Stephen Plaster / Emily Cho
Future Society

Amazon Wants to Help Crack Down on Crypto Crime — for a Price

Amazon could connect the dots between crypto users and their identities.

Kristin HouserApril 19th 2018

Giant gummy bears. Fake mullets. Even, yes, the kitchen sink. Anything you need (plus anything you didn’t think anyone could ever need) is for sale on Amazon.

Soon, the e-retailer could sell something far more valuable, and in a much more limited supply, than any of that stuff: the identities of cryptocurrency users.

On Tuesday, Amazon won a U.S. patent it submitted back in 2014 for a “streaming data marketplace.” That is, a marketplace of data streams, infinite ledgers of information documenting anything from people’s physical addresses to their internet use. Instead of selling a product, this marketplace would sell access to data.

In the patent, Amazon lists several possible configurations and uses for their data marketplace. One focuses on cryptocurrency. A potential customer? Government agencies.

By design, it’s not easy to figure out the person behind a cryptocurrency transaction. Two parties just need each other’s crypto address, which is a long string of numbers and letters. Transactions are tracked in a long ledger that isn’t stored in any one place, so is pretty much impossible to hack.

But finding out a user’s identity isn’t impossible. If you can combine that address with other information, the pieces start to come together. Amazon proposes doing exactly that — connecting those dots — through its marketplace.

In the patent, Amazon describes a crypto data stream that starts with a list of all known bitcoin transactions. The bitcoin blockchain is public, so that information is easy to access and could refresh in near-real time.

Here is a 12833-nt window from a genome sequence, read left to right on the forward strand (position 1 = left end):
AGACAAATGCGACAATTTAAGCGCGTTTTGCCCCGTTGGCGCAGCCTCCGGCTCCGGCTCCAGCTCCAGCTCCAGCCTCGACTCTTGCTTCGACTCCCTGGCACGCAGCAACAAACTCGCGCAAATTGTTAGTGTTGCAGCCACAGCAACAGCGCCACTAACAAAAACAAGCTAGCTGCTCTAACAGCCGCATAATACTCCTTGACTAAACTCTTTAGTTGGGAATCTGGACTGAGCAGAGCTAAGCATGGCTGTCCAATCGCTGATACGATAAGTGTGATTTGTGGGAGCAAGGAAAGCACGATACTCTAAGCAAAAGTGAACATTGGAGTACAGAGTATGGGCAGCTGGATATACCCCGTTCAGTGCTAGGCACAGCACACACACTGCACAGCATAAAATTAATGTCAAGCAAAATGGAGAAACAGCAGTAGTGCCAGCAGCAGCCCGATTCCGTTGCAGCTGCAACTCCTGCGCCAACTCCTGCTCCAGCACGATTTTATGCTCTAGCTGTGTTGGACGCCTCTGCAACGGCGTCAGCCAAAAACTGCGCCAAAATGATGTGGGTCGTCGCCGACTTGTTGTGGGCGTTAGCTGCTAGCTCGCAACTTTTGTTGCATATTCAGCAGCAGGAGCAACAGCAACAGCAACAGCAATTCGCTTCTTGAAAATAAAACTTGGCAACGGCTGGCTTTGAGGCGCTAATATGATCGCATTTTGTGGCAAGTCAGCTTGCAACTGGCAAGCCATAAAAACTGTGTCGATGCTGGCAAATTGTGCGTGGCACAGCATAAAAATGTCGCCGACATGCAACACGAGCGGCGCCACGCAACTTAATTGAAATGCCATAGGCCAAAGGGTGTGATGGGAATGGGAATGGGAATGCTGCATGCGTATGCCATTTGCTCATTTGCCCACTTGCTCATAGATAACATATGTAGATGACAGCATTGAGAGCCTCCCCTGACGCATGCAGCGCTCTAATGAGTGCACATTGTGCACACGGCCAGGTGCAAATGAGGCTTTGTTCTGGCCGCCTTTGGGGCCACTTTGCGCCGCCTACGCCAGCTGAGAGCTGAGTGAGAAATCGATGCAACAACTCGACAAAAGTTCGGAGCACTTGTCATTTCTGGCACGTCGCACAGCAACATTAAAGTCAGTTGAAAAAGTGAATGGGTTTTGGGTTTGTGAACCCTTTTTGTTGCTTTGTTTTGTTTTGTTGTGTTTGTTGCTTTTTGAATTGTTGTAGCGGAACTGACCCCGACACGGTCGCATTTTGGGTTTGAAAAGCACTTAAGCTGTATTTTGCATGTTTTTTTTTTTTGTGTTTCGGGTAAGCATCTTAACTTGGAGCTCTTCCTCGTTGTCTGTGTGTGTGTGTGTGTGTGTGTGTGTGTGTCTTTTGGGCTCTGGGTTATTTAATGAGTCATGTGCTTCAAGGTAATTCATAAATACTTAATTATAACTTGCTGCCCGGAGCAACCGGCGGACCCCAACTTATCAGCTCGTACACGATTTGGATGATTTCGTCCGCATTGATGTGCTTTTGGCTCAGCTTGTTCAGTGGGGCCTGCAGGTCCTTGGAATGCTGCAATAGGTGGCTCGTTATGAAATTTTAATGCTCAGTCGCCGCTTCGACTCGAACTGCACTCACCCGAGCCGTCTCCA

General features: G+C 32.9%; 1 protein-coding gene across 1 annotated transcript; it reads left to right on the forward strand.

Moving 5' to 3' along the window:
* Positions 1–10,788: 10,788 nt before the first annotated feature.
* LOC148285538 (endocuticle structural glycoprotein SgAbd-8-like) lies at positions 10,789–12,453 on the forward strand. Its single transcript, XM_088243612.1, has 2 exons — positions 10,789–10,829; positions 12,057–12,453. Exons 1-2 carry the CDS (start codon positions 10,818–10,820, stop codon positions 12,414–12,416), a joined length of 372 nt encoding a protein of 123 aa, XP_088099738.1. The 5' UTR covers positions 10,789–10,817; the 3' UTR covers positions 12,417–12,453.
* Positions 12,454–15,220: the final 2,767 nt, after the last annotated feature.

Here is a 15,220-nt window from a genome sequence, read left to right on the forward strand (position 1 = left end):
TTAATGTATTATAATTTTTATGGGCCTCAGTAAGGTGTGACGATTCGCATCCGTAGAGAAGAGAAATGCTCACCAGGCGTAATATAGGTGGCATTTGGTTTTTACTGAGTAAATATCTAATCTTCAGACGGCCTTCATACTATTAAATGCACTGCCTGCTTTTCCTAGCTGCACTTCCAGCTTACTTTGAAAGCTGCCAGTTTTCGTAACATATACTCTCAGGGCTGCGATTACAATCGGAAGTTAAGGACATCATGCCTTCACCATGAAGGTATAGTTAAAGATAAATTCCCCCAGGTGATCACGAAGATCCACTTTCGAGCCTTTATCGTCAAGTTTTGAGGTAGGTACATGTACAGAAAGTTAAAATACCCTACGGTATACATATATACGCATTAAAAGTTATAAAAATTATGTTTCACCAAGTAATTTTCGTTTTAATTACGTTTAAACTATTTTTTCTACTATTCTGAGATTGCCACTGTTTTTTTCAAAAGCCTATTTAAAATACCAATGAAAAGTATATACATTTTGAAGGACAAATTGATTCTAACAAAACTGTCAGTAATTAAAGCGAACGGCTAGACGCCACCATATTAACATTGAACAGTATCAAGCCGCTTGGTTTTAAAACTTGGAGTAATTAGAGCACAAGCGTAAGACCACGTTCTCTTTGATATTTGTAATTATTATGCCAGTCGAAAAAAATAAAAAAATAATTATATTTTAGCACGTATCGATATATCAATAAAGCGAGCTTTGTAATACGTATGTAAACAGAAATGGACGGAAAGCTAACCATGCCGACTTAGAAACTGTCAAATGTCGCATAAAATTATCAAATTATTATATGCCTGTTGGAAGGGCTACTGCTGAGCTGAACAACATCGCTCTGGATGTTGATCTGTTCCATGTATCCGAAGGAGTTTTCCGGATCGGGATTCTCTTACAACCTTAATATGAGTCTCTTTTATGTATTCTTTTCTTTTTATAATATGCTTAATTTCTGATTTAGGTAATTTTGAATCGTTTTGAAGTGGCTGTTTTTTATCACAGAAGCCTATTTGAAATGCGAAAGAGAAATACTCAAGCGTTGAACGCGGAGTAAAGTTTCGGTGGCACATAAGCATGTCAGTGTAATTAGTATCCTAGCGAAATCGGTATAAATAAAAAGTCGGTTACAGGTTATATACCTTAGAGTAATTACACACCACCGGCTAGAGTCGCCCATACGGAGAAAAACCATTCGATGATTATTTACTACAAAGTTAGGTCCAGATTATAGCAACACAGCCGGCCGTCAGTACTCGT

Here’s where the stream starts to get useful. Amazon or any other e-retailers that accept bitcoin transactions could publish the shipping addresses linked to the bitcoin addresses. That right there could be useful for identifying users, but Amazon takes the idea even further.

Perhaps the buyer used a fake shipping address. Telecommunications providers could add their info to the stream by publishing the location of the internet protocol (IP) address associated with the transaction (presumably Amazon would pay companies for that info, though the patent doesn’t mention it).

Finally, government officials could subscribe to the crypto stream in the data marketplace and use the information to crack down on crypto crime.

For example, the IRS could track a person’s address in the bitcoin ledger. They could see how much money that person cashed out throughout the year to determine if they paid the right amount in taxes.

If law enforcement agencies know that someone is buying illegal goods using a specific crypto address, they could search Amazon’s data stream for that address and see if a name turns up.

This plan hinges on the idea that criminals would be dumb careless enough to use the same address for both legal and illegal transactions, which, let’s be real, probably happens. Amazon even suggests selling the data on a per-gigabyte (GB) basis, which would help them make buckets of cash off targeted searches.

For now, this is just a patent — there’s no indication that Amazon will take the idea any further. Still, a number of government agencies have already expressed their commitment to addressing crypto crime. If they’re willing to pay for Amazon’s help, Amazon just might be willing to sell it to them.

Disclosure: Several members of the Futurism team, including the editors of this piece, are personal investors in a number of cryptocurrency markets. Their personal investment perspectives have no impact on editorial content.

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